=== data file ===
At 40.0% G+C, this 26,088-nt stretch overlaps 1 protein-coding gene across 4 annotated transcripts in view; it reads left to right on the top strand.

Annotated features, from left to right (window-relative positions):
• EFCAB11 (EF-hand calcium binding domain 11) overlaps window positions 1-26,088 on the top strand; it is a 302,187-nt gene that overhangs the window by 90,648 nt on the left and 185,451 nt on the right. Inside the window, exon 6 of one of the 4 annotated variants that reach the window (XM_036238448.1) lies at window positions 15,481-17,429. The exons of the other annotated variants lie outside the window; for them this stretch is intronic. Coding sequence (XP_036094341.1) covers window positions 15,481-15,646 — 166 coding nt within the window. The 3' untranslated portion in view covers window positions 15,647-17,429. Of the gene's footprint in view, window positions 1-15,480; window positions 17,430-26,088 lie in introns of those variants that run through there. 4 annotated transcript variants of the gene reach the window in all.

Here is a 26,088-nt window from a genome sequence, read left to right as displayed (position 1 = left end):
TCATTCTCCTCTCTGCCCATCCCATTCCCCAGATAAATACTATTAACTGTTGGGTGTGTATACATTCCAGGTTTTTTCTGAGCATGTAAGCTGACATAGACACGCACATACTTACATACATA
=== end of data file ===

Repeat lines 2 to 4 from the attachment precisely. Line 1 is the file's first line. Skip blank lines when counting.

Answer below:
Annotated features, from left to right (window-relative positions):
• EFCAB11 (EF-hand calcium binding domain 11) overlaps window positions 1-26,088 on the top strand; it is a 302,187-nt gene that overhangs the window by 90,648 nt on the left and 185,451 nt on the right. Inside the window, exon 6 of one of the 4 annotated variants that reach the window (XM_036238448.1) lies at window positions 15,481-17,429. The exons of the other annotated variants lie outside the window; for them this stretch is intronic. Coding sequence (XP_036094341.1) covers window positions 15,481-15,646 — 166 coding nt within the window. The 3' untranslated portion in view covers window positions 15,647-17,429. Of the gene's footprint in view, window positions 1-15,480; window positions 17,430-26,088 lie in introns of those variants that run through there. 4 annotated transcript variants of the gene reach the window in all.

Here is a 26,088-nt window from a genome sequence, read left to right as displayed (position 1 = left end):